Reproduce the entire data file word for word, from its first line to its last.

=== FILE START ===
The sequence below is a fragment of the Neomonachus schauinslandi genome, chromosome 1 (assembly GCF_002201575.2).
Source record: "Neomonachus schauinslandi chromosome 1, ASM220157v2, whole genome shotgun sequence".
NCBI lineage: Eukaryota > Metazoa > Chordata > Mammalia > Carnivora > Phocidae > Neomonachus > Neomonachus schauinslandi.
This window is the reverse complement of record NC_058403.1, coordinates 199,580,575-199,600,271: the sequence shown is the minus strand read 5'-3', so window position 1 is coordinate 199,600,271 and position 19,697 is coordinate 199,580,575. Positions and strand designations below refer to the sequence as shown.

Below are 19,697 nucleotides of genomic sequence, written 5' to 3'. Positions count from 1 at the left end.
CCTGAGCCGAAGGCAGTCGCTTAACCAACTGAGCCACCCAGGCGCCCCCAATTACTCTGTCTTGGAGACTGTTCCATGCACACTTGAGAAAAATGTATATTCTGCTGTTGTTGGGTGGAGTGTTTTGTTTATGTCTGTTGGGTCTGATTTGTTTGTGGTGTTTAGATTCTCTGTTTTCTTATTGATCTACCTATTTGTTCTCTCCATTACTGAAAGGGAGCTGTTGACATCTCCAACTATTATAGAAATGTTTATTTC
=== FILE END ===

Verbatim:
The sequence below is a fragment of the Neomonachus schauinslandi genome, chromosome 1 (assembly GCF_002201575.2).
Source record: "Neomonachus schauinslandi chromosome 1, ASM220157v2, whole genome shotgun sequence".
NCBI lineage: Eukaryota > Metazoa > Chordata > Mammalia > Carnivora > Phocidae > Neomonachus > Neomonachus schauinslandi.
This window is the reverse complement of record NC_058403.1, coordinates 199,580,575-199,600,271: the sequence shown is the minus strand read 5'-3', so window position 1 is coordinate 199,600,271 and position 19,697 is coordinate 199,580,575. Positions and strand designations below refer to the sequence as shown.

Below are 19,697 nucleotides of genomic sequence, written 5' to 3'. Positions count from 1 at the left end.
CCTGAGCCGAAGGCAGTCGCTTAACCAACTGAGCCACCCAGGCGCCCCCAATTACTCTGTCTTGGAGACTGTTCCATGCACACTTGAGAAAAATGTATATTCTGCTGTTGTTGGGTGGAGTGTTTTGTTTATGTCTGTTGGGTCTGATTTGTTTGTGGTGTTTAGATTCTCTGTTTTCTTATTGATCTACCTATTTGTTCTCTCCATTACTGAAAGGGAGCTGTTGACATCTCCAACTATTATAGAAATGTTTATTTC